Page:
Figure 1: SSL Protocol Architecture
The SSL is inserted between the TCP protocol and the application protocol. In the case of Netscape 1.1 a secure version of the http protocol, https, has been developed by layering http on top of SSL which, in turn uses tcp.
Figure 2: Phase II Formats
The SSL protocol operates in two phases. In the second phase data is encrypted using an algorithm and keys chosen in the first phase. Currently Netscape uses the RC4 algorithm which is a proprietary, unpublished, symmetric key, encryption algorithm invented by RSA Data Security Inc for data encryption. The SSL protocol, however, supports a range of other encryption algorithms including DES. Authentication and secure key exchange is achieved using the PKCS#1 RSA public key encryption algorithm.
Data to be sent over the connection is formatted into one of two formats, depending on whether padding is required to fill an encryption block. These formats are shown in figure 2). In this phase the SSLs main function is to encrypt and decrypt all data for the application protocol. If necessary random padding data will be added to an application message to make it the correct length for the encryption algorithm to process. To ensure the integrity of the message and to guard against an attacker replying an old message the message, the secret key, and a sequence number are passed through a hashing algorithm which produces a Message Authentication Code (MAC) which is sent with the message.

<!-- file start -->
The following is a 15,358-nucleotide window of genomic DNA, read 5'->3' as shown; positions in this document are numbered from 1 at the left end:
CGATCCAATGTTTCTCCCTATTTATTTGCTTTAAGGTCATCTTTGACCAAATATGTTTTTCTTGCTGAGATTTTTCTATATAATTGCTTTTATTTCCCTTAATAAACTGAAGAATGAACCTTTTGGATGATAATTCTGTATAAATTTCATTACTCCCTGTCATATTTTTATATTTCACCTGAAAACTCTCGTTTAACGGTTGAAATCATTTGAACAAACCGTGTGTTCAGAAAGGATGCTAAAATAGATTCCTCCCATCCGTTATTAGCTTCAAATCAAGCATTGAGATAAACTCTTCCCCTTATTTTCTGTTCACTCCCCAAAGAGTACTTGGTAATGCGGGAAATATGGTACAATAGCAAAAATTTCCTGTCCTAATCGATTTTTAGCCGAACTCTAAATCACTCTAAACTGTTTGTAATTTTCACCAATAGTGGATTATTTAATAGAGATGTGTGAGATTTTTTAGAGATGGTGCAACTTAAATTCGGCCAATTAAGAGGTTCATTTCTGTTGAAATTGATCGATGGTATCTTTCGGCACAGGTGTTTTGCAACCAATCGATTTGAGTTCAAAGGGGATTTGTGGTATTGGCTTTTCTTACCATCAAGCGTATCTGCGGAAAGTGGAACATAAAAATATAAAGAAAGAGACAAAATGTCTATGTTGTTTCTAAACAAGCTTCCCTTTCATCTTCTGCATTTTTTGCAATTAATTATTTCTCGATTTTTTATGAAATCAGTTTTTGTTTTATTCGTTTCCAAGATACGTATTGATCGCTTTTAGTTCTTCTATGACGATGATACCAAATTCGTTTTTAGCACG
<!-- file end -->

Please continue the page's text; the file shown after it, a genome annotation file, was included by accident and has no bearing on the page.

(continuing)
Figure 3: Phase I Packet Exchange
In the first phase the sever, and optionally the client, are authenticated, using certificates. An encryption algorithm is selected from a set of predefined algorithms and a symmetric key is chosen for each direction of communication . The exchange of packets is shown in figure 3 and described in the following sections.